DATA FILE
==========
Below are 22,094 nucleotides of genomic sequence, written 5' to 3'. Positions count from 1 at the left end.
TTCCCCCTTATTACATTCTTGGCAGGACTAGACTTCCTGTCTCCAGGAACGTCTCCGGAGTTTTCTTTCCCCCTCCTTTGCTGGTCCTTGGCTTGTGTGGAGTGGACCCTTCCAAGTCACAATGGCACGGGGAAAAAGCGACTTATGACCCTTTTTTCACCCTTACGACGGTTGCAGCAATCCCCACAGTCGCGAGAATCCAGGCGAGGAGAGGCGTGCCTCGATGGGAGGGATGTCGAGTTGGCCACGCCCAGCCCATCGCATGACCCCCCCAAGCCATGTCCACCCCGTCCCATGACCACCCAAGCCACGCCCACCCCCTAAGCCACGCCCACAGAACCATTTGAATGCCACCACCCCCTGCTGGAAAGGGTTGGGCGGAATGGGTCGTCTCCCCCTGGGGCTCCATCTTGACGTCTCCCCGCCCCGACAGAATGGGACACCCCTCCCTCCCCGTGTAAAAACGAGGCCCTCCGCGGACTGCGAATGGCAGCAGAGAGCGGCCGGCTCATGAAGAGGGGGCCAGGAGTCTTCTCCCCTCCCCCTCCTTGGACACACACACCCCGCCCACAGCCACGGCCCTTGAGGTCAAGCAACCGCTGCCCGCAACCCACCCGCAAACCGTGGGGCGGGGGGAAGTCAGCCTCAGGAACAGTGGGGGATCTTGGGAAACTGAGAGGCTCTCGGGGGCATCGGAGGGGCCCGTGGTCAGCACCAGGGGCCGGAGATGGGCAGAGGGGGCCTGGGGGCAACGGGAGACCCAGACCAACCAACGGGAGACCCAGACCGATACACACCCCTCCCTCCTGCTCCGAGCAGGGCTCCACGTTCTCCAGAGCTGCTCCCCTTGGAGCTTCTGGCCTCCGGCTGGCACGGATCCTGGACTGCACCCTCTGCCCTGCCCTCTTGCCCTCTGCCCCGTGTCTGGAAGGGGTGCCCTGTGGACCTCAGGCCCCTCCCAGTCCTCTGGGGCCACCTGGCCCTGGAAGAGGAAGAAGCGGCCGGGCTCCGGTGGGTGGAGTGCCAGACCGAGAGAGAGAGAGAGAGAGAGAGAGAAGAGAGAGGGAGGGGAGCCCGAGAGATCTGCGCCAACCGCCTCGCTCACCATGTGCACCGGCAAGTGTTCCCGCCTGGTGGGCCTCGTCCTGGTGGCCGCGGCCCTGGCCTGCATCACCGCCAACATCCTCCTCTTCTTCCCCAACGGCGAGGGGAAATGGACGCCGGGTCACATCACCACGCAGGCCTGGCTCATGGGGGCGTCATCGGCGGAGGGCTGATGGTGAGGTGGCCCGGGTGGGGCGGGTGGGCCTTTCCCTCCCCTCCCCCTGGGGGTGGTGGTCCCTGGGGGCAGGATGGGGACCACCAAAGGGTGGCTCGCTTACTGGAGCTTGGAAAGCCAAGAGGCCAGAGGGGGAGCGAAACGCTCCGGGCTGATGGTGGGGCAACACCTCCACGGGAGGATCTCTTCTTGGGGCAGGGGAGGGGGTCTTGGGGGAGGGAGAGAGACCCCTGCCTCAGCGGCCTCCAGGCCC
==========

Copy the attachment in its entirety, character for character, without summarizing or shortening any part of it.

Below are 22,094 nucleotides of genomic sequence, written 5' to 3'. Positions count from 1 at the left end.
TTCCCCCTTATTACATTCTTGGCAGGACTAGACTTCCTGTCTCCAGGAACGTCTCCGGAGTTTTCTTTCCCCCTCCTTTGCTGGTCCTTGGCTTGTGTGGAGTGGACCCTTCCAAGTCACAATGGCACGGGGAAAAAGCGACTTATGACCCTTTTTTCACCCTTACGACGGTTGCAGCAATCCCCACAGTCGCGAGAATCCAGGCGAGGAGAGGCGTGCCTCGATGGGAGGGATGTCGAGTTGGCCACGCCCAGCCCATCGCATGACCCCCCCAAGCCATGTCCACCCCGTCCCATGACCACCCAAGCCACGCCCACCCCCTAAGCCACGCCCACAGAACCATTTGAATGCCACCACCCCCTGCTGGAAAGGGTTGGGCGGAATGGGTCGTCTCCCCCTGGGGCTCCATCTTGACGTCTCCCCGCCCCGACAGAATGGGACACCCCTCCCTCCCCGTGTAAAAACGAGGCCCTCCGCGGACTGCGAATGGCAGCAGAGAGCGGCCGGCTCATGAAGAGGGGGCCAGGAGTCTTCTCCCCTCCCCCTCCTTGGACACACACACCCCGCCCACAGCCACGGCCCTTGAGGTCAAGCAACCGCTGCCCGCAACCCACCCGCAAACCGTGGGGCGGGGGGAAGTCAGCCTCAGGAACAGTGGGGGATCTTGGGAAACTGAGAGGCTCTCGGGGGCATCGGAGGGGCCCGTGGTCAGCACCAGGGGCCGGAGATGGGCAGAGGGGGCCTGGGGGCAACGGGAGACCCAGACCAACCAACGGGAGACCCAGACCGATACACACCCCTCCCTCCTGCTCCGAGCAGGGCTCCACGTTCTCCAGAGCTGCTCCCCTTGGAGCTTCTGGCCTCCGGCTGGCACGGATCCTGGACTGCACCCTCTGCCCTGCCCTCTTGCCCTCTGCCCCGTGTCTGGAAGGGGTGCCCTGTGGACCTCAGGCCCCTCCCAGTCCTCTGGGGCCACCTGGCCCTGGAAGAGGAAGAAGCGGCCGGGCTCCGGTGGGTGGAGTGCCAGACCGAGAGAGAGAGAGAGAGAGAGAGAGAAGAGAGAGGGAGGGGAGCCCGAGAGATCTGCGCCAACCGCCTCGCTCACCATGTGCACCGGCAAGTGTTCCCGCCTGGTGGGCCTCGTCCTGGTGGCCGCGGCCCTGGCCTGCATCACCGCCAACATCCTCCTCTTCTTCCCCAACGGCGAGGGGAAATGGACGCCGGGTCACATCACCACGCAGGCCTGGCTCATGGGGGCGTCATCGGCGGAGGGCTGATGGTGAGGTGGCCCGGGTGGGGCGGGTGGGCCTTTCCCTCCCCTCCCCCTGGGGGTGGTGGTCCCTGGGGGCAGGATGGGGACCACCAAAGGGTGGCTCGCTTACTGGAGCTTGGAAAGCCAAGAGGCCAGAGGGGGAGCGAAACGCTCCGGGCTGATGGTGGGGCAACACCTCCACGGGAGGATCTCTTCTTGGGGCAGGGGAGGGGGTCTTGGGGGAGGGAGAGAGACCCCTGCCTCAGCGGCCTCCAGGCCC